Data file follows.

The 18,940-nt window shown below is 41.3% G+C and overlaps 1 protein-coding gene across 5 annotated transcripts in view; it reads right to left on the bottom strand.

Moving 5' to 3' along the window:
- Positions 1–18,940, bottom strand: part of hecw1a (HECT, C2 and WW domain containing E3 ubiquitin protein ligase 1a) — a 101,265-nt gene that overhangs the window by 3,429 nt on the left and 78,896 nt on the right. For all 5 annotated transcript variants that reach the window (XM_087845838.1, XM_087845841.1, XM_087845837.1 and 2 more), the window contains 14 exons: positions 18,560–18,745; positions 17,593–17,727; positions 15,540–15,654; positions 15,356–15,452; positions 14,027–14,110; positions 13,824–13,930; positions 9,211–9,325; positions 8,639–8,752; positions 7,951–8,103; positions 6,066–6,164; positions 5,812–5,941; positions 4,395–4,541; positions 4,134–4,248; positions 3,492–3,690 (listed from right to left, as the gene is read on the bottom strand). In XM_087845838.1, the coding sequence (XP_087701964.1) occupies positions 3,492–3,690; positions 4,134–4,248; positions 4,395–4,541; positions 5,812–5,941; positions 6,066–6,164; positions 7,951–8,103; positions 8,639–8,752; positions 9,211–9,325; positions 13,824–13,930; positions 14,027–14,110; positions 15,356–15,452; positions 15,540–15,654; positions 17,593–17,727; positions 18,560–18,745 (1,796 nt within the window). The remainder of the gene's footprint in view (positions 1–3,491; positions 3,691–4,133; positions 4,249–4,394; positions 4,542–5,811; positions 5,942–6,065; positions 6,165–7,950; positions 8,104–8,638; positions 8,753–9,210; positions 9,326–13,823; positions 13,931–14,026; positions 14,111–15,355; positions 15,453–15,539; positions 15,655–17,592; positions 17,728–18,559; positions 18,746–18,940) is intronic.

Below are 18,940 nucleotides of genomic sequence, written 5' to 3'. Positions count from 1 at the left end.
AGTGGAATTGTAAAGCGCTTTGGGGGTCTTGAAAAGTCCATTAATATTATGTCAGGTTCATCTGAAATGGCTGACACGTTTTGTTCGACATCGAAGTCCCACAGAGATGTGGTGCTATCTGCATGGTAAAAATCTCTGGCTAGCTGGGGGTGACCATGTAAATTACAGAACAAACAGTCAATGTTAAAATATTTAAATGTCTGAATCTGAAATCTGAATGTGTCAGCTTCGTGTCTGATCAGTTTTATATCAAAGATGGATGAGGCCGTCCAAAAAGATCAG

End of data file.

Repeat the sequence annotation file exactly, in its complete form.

The 18,940-nt window shown below is 41.3% G+C and overlaps 1 protein-coding gene across 5 annotated transcripts in view; it reads right to left on the bottom strand.

Moving 5' to 3' along the window:
- Positions 1–18,940, bottom strand: part of hecw1a (HECT, C2 and WW domain containing E3 ubiquitin protein ligase 1a) — a 101,265-nt gene that overhangs the window by 3,429 nt on the left and 78,896 nt on the right. For all 5 annotated transcript variants that reach the window (XM_087845838.1, XM_087845841.1, XM_087845837.1 and 2 more), the window contains 14 exons: positions 18,560–18,745; positions 17,593–17,727; positions 15,540–15,654; positions 15,356–15,452; positions 14,027–14,110; positions 13,824–13,930; positions 9,211–9,325; positions 8,639–8,752; positions 7,951–8,103; positions 6,066–6,164; positions 5,812–5,941; positions 4,395–4,541; positions 4,134–4,248; positions 3,492–3,690 (listed from right to left, as the gene is read on the bottom strand). In XM_087845838.1, the coding sequence (XP_087701964.1) occupies positions 3,492–3,690; positions 4,134–4,248; positions 4,395–4,541; positions 5,812–5,941; positions 6,066–6,164; positions 7,951–8,103; positions 8,639–8,752; positions 9,211–9,325; positions 13,824–13,930; positions 14,027–14,110; positions 15,356–15,452; positions 15,540–15,654; positions 17,593–17,727; positions 18,560–18,745 (1,796 nt within the window). The remainder of the gene's footprint in view (positions 1–3,491; positions 3,691–4,133; positions 4,249–4,394; positions 4,542–5,811; positions 5,942–6,065; positions 6,165–7,950; positions 8,104–8,638; positions 8,753–9,210; positions 9,326–13,823; positions 13,931–14,026; positions 14,111–15,355; positions 15,453–15,539; positions 15,655–17,592; positions 17,728–18,559; positions 18,746–18,940) is intronic.

Below are 18,940 nucleotides of genomic sequence, written 5' to 3'. Positions count from 1 at the left end.
AGTGGAATTGTAAAGCGCTTTGGGGGTCTTGAAAAGTCCATTAATATTATGTCAGGTTCATCTGAAATGGCTGACACGTTTTGTTCGACATCGAAGTCCCACAGAGATGTGGTGCTATCTGCATGGTAAAAATCTCTGGCTAGCTGGGGGTGACCATGTAAATTACAGAACAAACAGTCAATGTTAAAATATTTAAATGTCTGAATCTGAAATCTGAATGTGTCAGCTTCGTGTCTGATCAGTTTTATATCAAAGATGGATGAGGCCGTCCAAAAAGATCAG